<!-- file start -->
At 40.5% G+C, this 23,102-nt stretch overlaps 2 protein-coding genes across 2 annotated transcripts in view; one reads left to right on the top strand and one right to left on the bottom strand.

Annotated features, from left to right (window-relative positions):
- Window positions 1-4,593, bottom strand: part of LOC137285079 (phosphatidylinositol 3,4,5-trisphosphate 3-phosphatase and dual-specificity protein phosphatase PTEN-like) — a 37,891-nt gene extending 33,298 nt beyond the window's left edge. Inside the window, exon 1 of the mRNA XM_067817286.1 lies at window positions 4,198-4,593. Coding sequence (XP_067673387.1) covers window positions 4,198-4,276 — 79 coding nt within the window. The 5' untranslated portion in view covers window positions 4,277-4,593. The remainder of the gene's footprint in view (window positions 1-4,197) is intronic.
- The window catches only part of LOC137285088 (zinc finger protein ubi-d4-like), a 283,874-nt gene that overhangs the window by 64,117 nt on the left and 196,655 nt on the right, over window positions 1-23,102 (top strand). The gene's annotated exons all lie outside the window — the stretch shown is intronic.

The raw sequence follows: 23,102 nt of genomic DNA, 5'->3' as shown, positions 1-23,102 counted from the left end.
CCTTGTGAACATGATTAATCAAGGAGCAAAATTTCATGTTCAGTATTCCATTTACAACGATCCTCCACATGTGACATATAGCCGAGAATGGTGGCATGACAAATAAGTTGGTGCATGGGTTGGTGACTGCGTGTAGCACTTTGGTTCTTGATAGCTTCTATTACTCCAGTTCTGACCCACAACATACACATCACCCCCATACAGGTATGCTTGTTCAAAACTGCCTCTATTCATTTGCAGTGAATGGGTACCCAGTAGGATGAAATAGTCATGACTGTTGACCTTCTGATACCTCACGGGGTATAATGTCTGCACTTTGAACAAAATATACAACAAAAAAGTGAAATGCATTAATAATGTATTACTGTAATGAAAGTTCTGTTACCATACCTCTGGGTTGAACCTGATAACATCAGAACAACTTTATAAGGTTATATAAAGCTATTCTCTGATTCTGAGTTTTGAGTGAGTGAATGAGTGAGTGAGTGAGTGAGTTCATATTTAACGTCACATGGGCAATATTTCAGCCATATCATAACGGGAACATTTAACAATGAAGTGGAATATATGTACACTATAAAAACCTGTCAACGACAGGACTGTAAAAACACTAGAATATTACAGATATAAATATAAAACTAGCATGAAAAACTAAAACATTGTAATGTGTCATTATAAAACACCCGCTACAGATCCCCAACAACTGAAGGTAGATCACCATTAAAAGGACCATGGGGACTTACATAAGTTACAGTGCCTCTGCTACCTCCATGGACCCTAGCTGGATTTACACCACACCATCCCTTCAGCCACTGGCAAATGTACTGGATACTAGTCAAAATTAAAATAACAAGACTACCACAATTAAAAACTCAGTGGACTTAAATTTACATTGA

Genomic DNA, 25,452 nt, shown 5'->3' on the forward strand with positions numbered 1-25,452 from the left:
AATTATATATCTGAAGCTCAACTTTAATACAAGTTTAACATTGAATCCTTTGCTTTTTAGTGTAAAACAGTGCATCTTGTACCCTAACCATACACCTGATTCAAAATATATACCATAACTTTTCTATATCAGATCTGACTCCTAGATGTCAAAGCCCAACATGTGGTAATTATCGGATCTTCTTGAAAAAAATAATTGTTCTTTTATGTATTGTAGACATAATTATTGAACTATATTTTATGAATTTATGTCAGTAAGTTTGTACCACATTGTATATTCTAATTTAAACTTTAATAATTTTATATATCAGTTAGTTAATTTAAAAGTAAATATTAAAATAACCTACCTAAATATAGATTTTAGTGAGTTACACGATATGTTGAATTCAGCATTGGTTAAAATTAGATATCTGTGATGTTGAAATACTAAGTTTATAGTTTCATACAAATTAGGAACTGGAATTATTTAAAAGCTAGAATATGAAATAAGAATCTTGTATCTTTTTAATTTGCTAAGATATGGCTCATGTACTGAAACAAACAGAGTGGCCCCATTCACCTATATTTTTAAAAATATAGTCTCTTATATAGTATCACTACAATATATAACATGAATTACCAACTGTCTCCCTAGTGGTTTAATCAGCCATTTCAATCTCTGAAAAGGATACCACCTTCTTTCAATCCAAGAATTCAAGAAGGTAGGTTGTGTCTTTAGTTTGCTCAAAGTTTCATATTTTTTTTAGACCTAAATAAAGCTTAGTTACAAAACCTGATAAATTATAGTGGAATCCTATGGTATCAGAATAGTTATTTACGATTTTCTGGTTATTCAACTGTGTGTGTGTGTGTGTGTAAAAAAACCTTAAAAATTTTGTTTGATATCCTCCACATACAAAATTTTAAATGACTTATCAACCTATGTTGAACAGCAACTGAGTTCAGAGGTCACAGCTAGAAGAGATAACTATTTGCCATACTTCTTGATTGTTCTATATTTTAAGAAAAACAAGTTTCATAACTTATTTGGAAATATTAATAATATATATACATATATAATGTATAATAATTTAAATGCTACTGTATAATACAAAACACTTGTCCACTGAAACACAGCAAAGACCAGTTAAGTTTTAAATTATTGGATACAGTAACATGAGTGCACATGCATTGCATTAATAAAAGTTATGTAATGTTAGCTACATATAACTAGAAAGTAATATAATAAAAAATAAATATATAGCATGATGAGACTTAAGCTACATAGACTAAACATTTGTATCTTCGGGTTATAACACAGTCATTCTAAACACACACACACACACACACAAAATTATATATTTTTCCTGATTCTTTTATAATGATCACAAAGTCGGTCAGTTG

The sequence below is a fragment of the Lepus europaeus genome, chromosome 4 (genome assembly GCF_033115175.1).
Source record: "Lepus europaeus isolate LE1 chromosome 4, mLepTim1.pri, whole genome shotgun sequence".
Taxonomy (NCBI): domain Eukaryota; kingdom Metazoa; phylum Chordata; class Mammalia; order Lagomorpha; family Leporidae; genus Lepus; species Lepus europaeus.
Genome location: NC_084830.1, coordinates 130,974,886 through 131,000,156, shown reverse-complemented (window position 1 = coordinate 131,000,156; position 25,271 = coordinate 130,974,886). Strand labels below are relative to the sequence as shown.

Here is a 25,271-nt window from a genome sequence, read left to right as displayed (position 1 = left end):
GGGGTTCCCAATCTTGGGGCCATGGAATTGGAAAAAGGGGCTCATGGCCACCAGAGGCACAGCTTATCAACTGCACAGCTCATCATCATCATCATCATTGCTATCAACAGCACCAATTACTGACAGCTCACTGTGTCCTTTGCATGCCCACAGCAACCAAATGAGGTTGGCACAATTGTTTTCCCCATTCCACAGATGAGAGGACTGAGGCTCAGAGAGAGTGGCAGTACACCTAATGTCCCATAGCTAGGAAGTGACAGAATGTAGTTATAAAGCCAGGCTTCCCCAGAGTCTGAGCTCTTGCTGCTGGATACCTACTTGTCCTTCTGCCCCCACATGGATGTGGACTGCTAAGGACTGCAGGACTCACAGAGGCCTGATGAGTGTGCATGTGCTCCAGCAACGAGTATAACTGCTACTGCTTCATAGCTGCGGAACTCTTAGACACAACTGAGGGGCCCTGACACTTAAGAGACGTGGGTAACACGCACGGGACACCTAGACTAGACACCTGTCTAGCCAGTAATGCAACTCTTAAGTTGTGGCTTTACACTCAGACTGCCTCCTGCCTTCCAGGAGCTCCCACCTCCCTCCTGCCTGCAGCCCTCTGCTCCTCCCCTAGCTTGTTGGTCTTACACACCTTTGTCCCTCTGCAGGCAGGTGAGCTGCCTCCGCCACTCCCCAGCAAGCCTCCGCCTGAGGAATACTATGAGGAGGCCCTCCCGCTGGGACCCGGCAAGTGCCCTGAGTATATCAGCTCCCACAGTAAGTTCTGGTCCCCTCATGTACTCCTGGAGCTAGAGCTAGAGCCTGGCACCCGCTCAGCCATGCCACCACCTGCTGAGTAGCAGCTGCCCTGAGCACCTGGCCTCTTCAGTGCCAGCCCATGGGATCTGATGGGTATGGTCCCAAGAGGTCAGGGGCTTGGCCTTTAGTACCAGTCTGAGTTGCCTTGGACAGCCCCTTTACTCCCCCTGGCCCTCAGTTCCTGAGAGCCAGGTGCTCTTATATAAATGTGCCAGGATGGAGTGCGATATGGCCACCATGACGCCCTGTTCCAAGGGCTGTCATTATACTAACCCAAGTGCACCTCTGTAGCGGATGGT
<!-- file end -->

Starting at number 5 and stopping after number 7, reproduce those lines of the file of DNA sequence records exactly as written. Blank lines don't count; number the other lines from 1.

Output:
The raw sequence follows: 23,102 nt of genomic DNA, 5'->3' as shown, positions 1-23,102 counted from the left end.
CCTTGTGAACATGATTAATCAAGGAGCAAAATTTCATGTTCAGTATTCCATTTACAACGATCCTCCACATGTGACATATAGCCGAGAATGGTGGCATGACAAATAAGTTGGTGCATGGGTTGGTGACTGCGTGTAGCACTTTGGTTCTTGATAGCTTCTATTACTCCAGTTCTGACCCACAACATACACATCACCCCCATACAGGTATGCTTGTTCAAAACTGCCTCTATTCATTTGCAGTGAATGGGTACCCAGTAGGATGAAATAGTCATGACTGTTGACCTTCTGATACCTCACGGGGTATAATGTCTGCACTTTGAACAAAATATACAACAAAAAAGTGAAATGCATTAATAATGTATTACTGTAATGAAAGTTCTGTTACCATACCTCTGGGTTGAACCTGATAACATCAGAACAACTTTATAAGGTTATATAAAGCTATTCTCTGATTCTGAGTTTTGAGTGAGTGAATGAGTGAGTGAGTGAGTGAGTTCATATTTAACGTCACATGGGCAATATTTCAGCCATATCATAACGGGAACATTTAACAATGAAGTGGAATATATGTACACTATAAAAACCTGTCAACGACAGGACTGTAAAAACACTAGAATATTACAGATATAAATATAAAACTAGCATGAAAAACTAAAACATTGTAATGTGTCATTATAAAACACCCGCTACAGATCCCCAACAACTGAAGGTAGATCACCATTAAAAGGACCATGGGGACTTACATAAGTTACAGTGCCTCTGCTACCTCCATGGACCCTAGCTGGATTTACACCACACCATCCCTTCAGCCACTGGCAAATGTACTGGATACTAGTCAAAATTAAAATAACAAGACTACCACAATTAAAAACTCAGTGGACTTAAATTTACATTGA

Genomic DNA, 25,452 nt, shown 5'->3' on the forward strand with positions numbered 1-25,452 from the left: